Martin Jol compared him to Wesley Sneijder and Rafael van der Vaart. Johan Cruyff put his talent in the same ilk as Michael and Brian Laudrup. Pat Nevin recently gushed over his “totally world-class, computer-like brain”. Yet ask a growing section of the home faithful to assign words to Christian Eriksen, and they may as well be describing British weather: inconsistent, unpredictable, and exhibiting a tendency to blow hot and cold.
Son did shine against Newcastle last weekend, but it was a lacklustre showing from Eriksen that triggered a torrential downpour of questions: Has he fully recovered from that niggling stomach injury? Has rumours of a move to Real Madrid turned his head? Is he truly indispensable à la Kane or Sissoko (I’m only half-joking about the latter).
Since joining Spurs some five-and-a-half years ago Eriksen has faced questions about his importance to this team at every turn, pass, and corner that’s been cleared by the first man. Those unsubscribed to the Maestro from Middlefart Fan Club insist it’s a case of promise unfulfilled for a player once prophesied to be the heir-apparent to Michael Laudrup; while even those enamoured with the unassuming Dane can’t deny they’re still left wanting more.
Fellow countryman Kasper Schmeichel echoed this insatiable desire in a recent interview. “[Christian] has ability beyond words with a football,” Schmeichel extolled. “He’s probably the best player I’ve ever played with. His football intelligence is just off the scale. His passing ability is amazing.
“And yet the thing that I always have a go at him about is that he’s got no ego. It’s comical. He is probably the most Danish man in the world… I tell him, ‘Mate, if you had a bit more ego about you, then you could score every single game’.”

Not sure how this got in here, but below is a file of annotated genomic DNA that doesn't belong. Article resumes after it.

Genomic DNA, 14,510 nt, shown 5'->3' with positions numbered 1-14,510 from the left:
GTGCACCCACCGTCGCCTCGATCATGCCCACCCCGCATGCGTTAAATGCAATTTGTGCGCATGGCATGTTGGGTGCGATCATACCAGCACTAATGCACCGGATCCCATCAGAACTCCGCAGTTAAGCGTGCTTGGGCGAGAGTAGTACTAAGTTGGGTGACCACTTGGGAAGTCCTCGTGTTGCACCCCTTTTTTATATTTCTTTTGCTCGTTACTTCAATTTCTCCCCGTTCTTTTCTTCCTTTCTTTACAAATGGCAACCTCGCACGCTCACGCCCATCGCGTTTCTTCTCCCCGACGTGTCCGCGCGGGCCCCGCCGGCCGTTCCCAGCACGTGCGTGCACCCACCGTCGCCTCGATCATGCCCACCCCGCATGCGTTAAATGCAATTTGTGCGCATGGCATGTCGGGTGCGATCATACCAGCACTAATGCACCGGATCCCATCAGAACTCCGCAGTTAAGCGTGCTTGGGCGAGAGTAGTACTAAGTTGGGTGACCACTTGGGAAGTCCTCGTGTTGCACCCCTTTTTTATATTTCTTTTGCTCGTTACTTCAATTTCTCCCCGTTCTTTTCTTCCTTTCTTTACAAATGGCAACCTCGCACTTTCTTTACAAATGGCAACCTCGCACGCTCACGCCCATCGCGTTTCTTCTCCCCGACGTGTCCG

Lamenting Eriksen’s lack of killer instinct sees Leicester’s keeper and Spurs supporters share the same sentiment. Of course, it’s well within football fans’ intrinsic nature to never be wholly content regardless of previous successes — one need only see the Santiago Bernabéu reverberate with boos following one poor result as an example of this — but can Eriksen really contribute more, or do we ask too much?
In 193 Premier League appearances he has been involved in 101 goals (45 scored; 56 assists), seen only Hazard make more key passes than him since the start of last season, and frequently tops the list of distance covered by Premier League players season after season. If number 10s are designed to be luxury players, God gifted Eriksen ability and unlimited Duracell battery life.
But to better understand Eriksen’s impact on this Tottenham team, you need only to compare his fortunes to whom he shares his song with. When the Dane arrived in England in 2013 he was unwittingly pitted against a playmaker of similar flair — one representing the wrong half of north London. In the time since, Eriksen has become an essential cog in a team surging towards glory; conversely, Mesut Ozil has been ostracised from a struggling rabble marooned in a Europa League-doomed vortex.
Is it a mere happenstance that Arsenal and Tottenham’s very own Trading Places adaptation coincided with both of these players’ arrivals? Maybe so. But while the hype surrounding Ozil survives, Eriksen remains under the radar. It’s an oddity in itself, considering that while Arsenal fans accuse Ozil of shirking effort when the going gets tough, the same can never be said of the indefatigable Eriksen: style and substance prevails more often than not.
It’s likely then that reservations of referring to Eriksen as one of Tottenham’s key players is primarily down to his modest, reserved demeanour. As well as perfection, fans demand players who display the volatile, intense emotions they themselves experience over the 90 minutes — this is something this detached Dane cannot do.
There’s a consensus that, like Luka Modric, Eriksen’s contributions will only be fully recognised after he departs for sunnier climes: a true case of you don’t know what you’ve got until it’s gone. But with his manager stating he affords Eriksen the same “freedom and trust” as his beloved dog, maybe it’s time for fans to do the same, and cherish a player who is unequivocally a different breed to his contemporaries.
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